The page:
“It's cool when you can bring stuff like that back to life that had been on the cutting room floor and now it's actually part of the universe in some form.”

A good team is hard to find

And while the lessons of BioShock 2’s development can certainly help other developers, all of the former 2K Marin employees said the company’s organization also helped strengthen the development process. “It was a smaller team and we were all kind of learning to work together and how to make a BioShock game,” says Gaynor, “so there were these opportunities for people to step up and be like, ‘Well, I'll jump into this role and we can see how different people on the team work together.’”

Kent Hudson, who went on after BioShock 2 to make the choice-driven game The Novelist, says that one of the biggest lessons you could take from BioShock 2went largely unobserved, because it’s not directly reflected in gameplay, He claims that 2K Marin was able to shake up how it organized its AI programming team, which directly impacted their ability to implement the games’ complicated AI.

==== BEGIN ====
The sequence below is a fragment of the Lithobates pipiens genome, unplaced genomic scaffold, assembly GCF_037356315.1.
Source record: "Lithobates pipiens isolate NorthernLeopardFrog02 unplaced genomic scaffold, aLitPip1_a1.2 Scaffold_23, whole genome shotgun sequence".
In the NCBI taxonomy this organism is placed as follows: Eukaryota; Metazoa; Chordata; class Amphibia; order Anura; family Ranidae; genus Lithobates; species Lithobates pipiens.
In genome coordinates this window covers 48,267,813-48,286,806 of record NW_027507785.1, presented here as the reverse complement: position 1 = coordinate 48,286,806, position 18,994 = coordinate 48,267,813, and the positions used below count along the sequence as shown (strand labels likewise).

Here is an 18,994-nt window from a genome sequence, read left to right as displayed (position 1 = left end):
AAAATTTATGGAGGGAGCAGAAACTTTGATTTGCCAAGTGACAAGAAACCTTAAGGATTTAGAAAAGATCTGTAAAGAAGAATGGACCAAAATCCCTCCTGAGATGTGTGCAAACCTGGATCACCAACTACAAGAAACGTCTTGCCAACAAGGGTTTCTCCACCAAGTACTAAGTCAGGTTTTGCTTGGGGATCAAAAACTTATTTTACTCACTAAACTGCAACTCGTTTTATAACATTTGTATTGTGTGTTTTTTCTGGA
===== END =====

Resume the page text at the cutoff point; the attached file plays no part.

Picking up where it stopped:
2K Marin team about a year into the development of 
Bioshock 2

“Instead of getting lost in documentation and paper design, we focused on rapid iteration in an environment where everyone had a voice regardless of their job description,” Hudson says. “All developers say that focusing on on-screen results is the best way to go, but BioShock 2 was the first time I’d ever been in a place where we had the ability — technological, organizational, talent-wise — to put it into practice, and we were all incredibly proud of the result.”

Zimonja points out that that learning process it what allowed her to help out different parts of the writing and audio team, and eventually become one of the writers for the DLC Minerva’s Den. “By the time we got there, I was totally familiar with how voice recording sessions were and the format that lines should be in when you pass them on to localization and all these little things that you definitely don't necessarily know about when you're on a smaller team.”

Hudson and Nordhagen offered similar thoughts, and were as equally excited to get to continue working with their former teammates in the years after BioShock 2. “The experiences I had on BioShock 2 made me a much better designer and developer for the projects that came after; I’ve collaborated with a large number of former teammates on my two projects as an independent developer.”